Manufacturers of the end systems should specify what class of generator their products should be used with. If they do see equipment failures when used with generators, they should question what class was used. Often the choice of generator will be that of the event organiser, who may lean towards the lowest cost.

For more information contact Tobie Muller, Accutronics, +27 11 782 8728, tmuller@accutronics.co.za, www.accutronics.co.za


Credit(s)



Share this article:
Share via emailShare via LinkedInPrint this page

Further reading:

Boost charger for 2-cell series lithium-ion battery
29 July 2020, NuVision Electronics , Power Electronics / Power Management
The MP2672 from Monolithic Power Systems is a highly integrated, flexible switch-mode battery charger IC for a lithium-ion battery with two cells in series, which is used in a wide range of portable applications. When ...

Read more...
LED dimming signal interface controller
29 July 2020 , Power Electronics / Power Management
The AL8116, made by Diodes Incorporated, is a flexible dimming signal interface controller that can convert the three different inputs of dimmer types including 0-10 V d.c. linear dimming, 0 to 100% duty ...

Read more...
USB Type-C charging controllers
29 July 2020, Avnet Silica , Power Electronics / Power Management
Designers can overcome the challenges of implementing USB-C Power Delivery (PD) with the MAX77958 USB-C PD controller and the MAX77962 28 W buck-boost charger from Maxim Integrated Products. As portable ...

Read more...
All-in-one DC UPS units
29 July 2020, Current Automation , Power Electronics / Power Management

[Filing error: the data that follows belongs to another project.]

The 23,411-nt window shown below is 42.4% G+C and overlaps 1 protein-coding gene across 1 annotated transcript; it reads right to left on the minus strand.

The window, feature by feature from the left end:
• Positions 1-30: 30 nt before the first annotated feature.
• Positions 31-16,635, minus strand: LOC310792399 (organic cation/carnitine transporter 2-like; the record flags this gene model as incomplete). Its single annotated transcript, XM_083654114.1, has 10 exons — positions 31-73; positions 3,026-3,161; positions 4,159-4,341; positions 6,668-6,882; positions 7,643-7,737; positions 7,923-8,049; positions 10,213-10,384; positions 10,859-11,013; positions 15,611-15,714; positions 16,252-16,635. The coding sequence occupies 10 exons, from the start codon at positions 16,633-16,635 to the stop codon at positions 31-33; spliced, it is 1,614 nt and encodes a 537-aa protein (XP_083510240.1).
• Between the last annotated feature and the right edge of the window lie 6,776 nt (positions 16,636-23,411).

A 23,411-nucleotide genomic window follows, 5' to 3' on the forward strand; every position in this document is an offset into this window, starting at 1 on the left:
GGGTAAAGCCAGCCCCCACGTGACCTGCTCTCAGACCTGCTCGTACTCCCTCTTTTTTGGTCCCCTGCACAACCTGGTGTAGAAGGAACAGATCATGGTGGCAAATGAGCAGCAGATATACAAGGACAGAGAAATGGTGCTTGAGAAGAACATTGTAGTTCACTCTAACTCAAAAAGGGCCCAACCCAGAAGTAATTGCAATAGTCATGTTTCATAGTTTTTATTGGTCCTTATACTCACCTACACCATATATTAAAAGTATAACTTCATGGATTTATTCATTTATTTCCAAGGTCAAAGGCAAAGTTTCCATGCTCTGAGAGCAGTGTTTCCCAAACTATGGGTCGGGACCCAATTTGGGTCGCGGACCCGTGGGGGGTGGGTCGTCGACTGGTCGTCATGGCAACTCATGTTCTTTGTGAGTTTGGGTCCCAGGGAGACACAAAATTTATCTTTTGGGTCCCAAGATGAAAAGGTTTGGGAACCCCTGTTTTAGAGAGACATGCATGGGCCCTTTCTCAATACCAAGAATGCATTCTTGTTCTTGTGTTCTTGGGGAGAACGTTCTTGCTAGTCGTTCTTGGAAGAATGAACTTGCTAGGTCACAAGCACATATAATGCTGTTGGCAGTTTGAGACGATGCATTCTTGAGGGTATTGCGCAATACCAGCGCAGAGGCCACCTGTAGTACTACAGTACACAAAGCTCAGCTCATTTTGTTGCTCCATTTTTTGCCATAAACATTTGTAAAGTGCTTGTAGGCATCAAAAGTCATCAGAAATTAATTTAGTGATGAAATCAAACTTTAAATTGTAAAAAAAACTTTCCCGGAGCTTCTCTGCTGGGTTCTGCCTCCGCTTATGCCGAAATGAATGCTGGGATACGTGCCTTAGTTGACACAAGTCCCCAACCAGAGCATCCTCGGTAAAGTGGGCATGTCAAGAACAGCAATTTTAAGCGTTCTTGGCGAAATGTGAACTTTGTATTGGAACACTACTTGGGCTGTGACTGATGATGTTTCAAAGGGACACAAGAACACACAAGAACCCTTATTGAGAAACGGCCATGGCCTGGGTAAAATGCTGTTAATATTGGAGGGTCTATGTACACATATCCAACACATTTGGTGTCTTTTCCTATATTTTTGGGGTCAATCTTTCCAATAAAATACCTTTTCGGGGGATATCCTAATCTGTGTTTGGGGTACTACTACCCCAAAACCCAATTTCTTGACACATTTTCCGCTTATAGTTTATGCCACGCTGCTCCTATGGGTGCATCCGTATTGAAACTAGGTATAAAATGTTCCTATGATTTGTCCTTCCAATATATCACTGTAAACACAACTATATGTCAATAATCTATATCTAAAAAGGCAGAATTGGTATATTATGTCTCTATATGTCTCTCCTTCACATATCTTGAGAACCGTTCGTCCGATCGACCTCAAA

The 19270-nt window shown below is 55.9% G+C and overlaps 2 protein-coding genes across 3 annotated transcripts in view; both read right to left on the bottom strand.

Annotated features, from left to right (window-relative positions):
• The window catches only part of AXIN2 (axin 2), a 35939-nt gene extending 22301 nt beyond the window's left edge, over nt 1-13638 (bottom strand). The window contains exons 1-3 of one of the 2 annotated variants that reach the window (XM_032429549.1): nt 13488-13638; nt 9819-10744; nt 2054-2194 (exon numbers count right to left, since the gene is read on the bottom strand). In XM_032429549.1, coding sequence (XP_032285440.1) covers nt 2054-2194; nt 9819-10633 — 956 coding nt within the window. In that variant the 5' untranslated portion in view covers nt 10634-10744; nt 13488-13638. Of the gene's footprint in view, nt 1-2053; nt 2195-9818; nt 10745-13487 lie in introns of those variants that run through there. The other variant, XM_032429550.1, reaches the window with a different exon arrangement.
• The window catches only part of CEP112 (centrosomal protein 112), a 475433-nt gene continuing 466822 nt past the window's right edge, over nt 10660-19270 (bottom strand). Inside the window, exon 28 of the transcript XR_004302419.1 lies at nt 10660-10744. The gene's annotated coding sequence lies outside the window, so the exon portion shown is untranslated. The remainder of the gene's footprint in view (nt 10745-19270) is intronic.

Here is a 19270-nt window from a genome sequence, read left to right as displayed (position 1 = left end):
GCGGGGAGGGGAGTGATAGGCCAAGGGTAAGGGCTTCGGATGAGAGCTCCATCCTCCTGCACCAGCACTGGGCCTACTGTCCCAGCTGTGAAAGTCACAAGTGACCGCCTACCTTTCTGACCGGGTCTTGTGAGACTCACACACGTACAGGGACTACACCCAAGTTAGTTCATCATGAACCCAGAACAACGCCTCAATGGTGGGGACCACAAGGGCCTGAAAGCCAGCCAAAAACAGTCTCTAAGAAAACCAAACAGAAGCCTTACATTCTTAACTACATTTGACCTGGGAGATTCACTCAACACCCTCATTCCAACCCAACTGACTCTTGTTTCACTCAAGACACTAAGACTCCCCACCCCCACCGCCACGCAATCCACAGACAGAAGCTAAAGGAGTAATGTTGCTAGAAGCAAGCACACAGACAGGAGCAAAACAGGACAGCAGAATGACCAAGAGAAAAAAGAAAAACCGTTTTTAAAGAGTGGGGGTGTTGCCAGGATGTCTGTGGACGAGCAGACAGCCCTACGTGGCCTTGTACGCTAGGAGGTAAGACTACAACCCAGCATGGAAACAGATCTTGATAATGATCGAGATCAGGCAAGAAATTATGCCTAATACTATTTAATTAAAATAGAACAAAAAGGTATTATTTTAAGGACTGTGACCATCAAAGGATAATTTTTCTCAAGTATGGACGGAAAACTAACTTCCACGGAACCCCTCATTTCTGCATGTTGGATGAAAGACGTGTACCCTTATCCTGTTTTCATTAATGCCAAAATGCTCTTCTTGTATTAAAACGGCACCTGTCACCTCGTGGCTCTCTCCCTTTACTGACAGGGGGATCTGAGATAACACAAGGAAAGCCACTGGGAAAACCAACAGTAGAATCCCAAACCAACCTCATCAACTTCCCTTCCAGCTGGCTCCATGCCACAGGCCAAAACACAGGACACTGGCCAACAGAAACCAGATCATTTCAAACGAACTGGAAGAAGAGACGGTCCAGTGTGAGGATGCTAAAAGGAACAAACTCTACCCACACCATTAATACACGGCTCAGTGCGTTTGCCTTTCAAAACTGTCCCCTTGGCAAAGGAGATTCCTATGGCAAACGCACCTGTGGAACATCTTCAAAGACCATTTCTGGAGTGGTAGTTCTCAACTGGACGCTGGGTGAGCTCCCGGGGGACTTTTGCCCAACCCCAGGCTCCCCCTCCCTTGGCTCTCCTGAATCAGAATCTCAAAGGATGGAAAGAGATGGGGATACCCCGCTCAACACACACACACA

Thanks to the range of all-in-one DC UPS units from ADEL System, it is possible to optimise power management for many applications. The available power is automatically allocated between load and battery; ...

Read more...
Power supplies for flicker-free LED driving
31 August 2020, Current Automation , Power Electronics / Power Management
A feature of Mean Well’s new LDC-35/80 family of LED drivers is the stabilisation of the output power. The specified operating mode ensures the constancy of the output power when the source operates within ...

Read more...
Healthcare, industrial and ITE power supplies
31 August 2020, Vepac Electronics , Power Electronics / Power Management
New from XP Power is the ECH450 series of compact, high-efficiency power supplies available in open-frame or a range of enclosed formats. Delivering 250 W when convection cooled and the full 450 W when ...

Read more...
Flicker-free LED driver with 3-in-1 dimming
29 July 2020, Current Automation , Power Electronics / Power Management
A feature of Mean Well’s new LDC-35/80 family of LED drivers is the stabilisation of the output power. The specified operating mode ensures the constancy of the output power when the source operates within ...

Read more...
New electromagnetic solutions range from Accutronics
29 July 2020, Accutronics , News
Accutronics has been appointed as the reseller for the Electromagnetic Integrated Solutions (EIS) range of products from API Technologies. APITech offers a complete line of coaxial EMI solutions, ...

Read more...
MOSFET half-bridge power stage
30 June 2020, Altron Arrow , Power Electronics / Power Management
Vishay Intertechnology introduced a new 30 V n-channel MOSFET half-bridge power stage that combines a high-side TrenchFET MOSFET and low-side SkyFET MOSFET with integrated Schottky diode in one compact ...

Read more...
Programmable electronic DC loads with energy recovery
30 June 2020, Vepac Electronics , Power Electronics / Power Management
Elektro-Automatik’s new series of electronic DC loads with energy recovery to mains, called EA-ELR 9000 HP, is an advancement of the series EA-ELR 9000. It offers a wider AC input range for operation ...

Read more...